Sense Relationships in Terminology
Definition of Polysemy
Polysemy vs. Homonymy
Synonymy in Terminology
True synonyms
Quasi-synonyms / near-synonyms
Pseudo-synonyms / false synonyms
A hyperonym
A hyponym
A co-hyponym
Категория: Английский языкАнглийский язык

Sense relationships in terminology

1. Sense Relationships in Terminology

2. Introduction

Ideally, all terms designating a concept
should be
unambiguous (having a unique
relationship between form and
concept) and
monosemantic (a one concept - one
term relationship) with that concept in
a given specialized language.

3. Introduction

4th principle:
a concept is referred to by one
term and one term only
designates one concept.

4. Introduction

In reality, however, this is not always the
The principle
one designation - one concept,
does not always occur in practice.


In spite of this principle, in a special
subject field there can be identical
terms with different meanings. Their
independent conceptual system may be
justified by the fact that they belong to
different branches of the same field.

6. Polysemy

Polysemy is one of the most productive
ways of extending a language’s lexicon.
The origin of most polysemantic terms
is analogy of one concept to another,
which allows the designation of one
concept to be used for designating
another. A new term is thus created
from partial semantic overlap.

7. Definition of Polysemy

A word having several meanings is called
polysemantic, and the ability of words
to have more than one meaning is
described by the term polysemy.


Identification of polysemic expressions in
terminology is difficult, if not impossible,
without a sufficient knowledge of the
subject field and without a reasonable
context available which helps delineate the
topic, a branch of SpF, text-type, etc.

9. Polysemy vs. Homonymy

Traditional understanding of homonymy as
opposed to polysemy, is that homonyms
have no common etymological roots or basis
whereas polysemes have developed from
one common form and acquired different or
modified meanings through their

10. Homonyms

Are terms that have the same form
but represent entirely different
concepts. It is far more frequent in
terminology than in the general
lexicon. This is explained by the fact
that in terminology each subject
filed is considered a closed domain.

11. Synonymy in Terminology

Broadly speaking two units designating the
same concepts are synonyms.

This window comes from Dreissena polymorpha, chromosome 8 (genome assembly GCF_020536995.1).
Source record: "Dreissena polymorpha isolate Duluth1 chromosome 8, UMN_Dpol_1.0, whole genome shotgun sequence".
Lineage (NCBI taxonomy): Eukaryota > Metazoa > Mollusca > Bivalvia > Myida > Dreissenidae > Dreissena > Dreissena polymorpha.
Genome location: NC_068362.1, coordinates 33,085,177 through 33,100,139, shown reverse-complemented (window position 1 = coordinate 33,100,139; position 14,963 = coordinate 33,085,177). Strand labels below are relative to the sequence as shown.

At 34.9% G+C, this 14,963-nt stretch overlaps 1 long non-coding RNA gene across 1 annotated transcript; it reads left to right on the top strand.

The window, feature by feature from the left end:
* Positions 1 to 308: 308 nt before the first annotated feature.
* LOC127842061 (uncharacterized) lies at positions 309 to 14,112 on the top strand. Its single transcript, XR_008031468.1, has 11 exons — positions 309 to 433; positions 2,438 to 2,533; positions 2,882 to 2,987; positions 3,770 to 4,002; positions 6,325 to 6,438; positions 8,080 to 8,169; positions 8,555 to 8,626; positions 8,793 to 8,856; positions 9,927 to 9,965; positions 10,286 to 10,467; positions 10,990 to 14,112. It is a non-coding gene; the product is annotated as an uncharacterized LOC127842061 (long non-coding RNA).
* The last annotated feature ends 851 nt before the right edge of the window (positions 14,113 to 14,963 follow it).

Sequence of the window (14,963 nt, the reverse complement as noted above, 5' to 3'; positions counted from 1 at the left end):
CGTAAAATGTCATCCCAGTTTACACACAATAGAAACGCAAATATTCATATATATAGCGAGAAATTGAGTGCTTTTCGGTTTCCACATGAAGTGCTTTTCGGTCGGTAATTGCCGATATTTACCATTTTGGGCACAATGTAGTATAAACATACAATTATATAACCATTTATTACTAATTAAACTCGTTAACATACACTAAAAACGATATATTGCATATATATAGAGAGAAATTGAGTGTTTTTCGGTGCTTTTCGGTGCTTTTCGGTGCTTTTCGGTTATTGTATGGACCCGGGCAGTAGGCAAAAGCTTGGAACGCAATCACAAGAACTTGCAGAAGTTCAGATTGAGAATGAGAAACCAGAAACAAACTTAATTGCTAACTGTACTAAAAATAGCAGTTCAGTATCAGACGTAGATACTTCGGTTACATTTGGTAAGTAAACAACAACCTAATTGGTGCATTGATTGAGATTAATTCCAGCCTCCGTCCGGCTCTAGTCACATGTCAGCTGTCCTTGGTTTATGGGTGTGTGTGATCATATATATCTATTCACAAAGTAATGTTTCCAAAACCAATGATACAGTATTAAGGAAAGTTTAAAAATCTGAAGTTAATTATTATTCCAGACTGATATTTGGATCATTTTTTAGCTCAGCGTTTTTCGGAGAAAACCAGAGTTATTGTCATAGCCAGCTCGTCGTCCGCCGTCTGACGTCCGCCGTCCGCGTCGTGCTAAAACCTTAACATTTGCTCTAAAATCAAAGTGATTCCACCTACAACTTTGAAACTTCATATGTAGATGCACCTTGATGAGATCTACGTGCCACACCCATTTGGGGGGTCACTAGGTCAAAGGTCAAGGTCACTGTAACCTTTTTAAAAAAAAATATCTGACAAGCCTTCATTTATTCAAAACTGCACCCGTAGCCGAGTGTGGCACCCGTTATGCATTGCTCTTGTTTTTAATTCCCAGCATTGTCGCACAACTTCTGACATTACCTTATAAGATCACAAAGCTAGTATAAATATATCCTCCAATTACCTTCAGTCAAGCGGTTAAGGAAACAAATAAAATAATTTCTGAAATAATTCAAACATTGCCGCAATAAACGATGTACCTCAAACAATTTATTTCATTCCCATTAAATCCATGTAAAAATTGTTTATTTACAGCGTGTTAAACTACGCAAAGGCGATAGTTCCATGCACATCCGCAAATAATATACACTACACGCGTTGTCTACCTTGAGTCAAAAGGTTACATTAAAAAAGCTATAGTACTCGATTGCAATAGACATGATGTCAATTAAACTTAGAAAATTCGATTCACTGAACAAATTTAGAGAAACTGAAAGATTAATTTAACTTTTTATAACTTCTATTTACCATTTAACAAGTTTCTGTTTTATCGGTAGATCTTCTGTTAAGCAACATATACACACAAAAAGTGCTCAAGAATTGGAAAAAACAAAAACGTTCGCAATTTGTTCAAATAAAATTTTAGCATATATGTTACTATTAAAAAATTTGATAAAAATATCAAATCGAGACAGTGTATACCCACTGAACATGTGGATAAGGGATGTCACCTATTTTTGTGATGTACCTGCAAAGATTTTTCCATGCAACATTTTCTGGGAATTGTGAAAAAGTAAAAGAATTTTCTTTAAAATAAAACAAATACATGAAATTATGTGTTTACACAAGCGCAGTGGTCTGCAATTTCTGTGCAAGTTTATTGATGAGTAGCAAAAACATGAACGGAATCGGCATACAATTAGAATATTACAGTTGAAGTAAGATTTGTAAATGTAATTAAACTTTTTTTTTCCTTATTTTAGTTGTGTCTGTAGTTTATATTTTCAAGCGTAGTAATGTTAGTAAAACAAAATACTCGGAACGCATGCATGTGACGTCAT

Even though theoretically a concept is
expressed by a single designation, in reality
there are alternative designations for a single
concept and the designations of two
different concepts can coincide even within
the same subject field.


Thus, terminology only considers synonyms
to be semantically equivalent units that
belong to the same historical language
and to the same formal register.
Synonyms for a single concept, however, do
not always correspond to absolute
equivalents, but rather manifest a range of
possible cases.

13. True synonyms

are terms that designate the same
concept and that can be used
interchangeably in all contexts.
derived word = derivative
word-building = word-formation
substantive = noun

14. Quasi-synonyms / near-synonyms

are terms that designate the same
concept but that are not
interchangeable because of differences
in usage depending on communication
fridge / refrigerator
measles / rubeolla
football / soccer

15. Pseudo-synonyms / false synonyms

designate different, although often
closely related, concepts.
chair / stool
law / statute / ordinance /act

16. Antonyms

are pairs of words whose meanings are
the opposites of one another, exactly as
antonym is opposite to synonym
explosion / implosion
seropositive / seronegative
constitutional / unconstitutional

17. Hyperonymy-hyponymy

Hyperonymy and hyponymy are
semantic relations of lexical units
deriving from a hierarchical
classification of the referents they

18. A hyperonym

is a word whose meaning contains the
meanings of other words (hyponyms)
or, from the ontological dimension
point of view, a hyperonym represents a
referent, of which there are several
kinds (the name of each kind is a

19. A hyponym

is a word whose meaning is contained in
the meaning of another word
(hyperonym), this means, a hyponym
represents a referent that is a certain
type of a hierarchically superior
referent in a sorting of referents.

20. A co-hyponym

is a word whose meaning is at the same
level as another word in relation to a
hyperonym. Two co-hyponyms
represent two types of referents of the
same referent.
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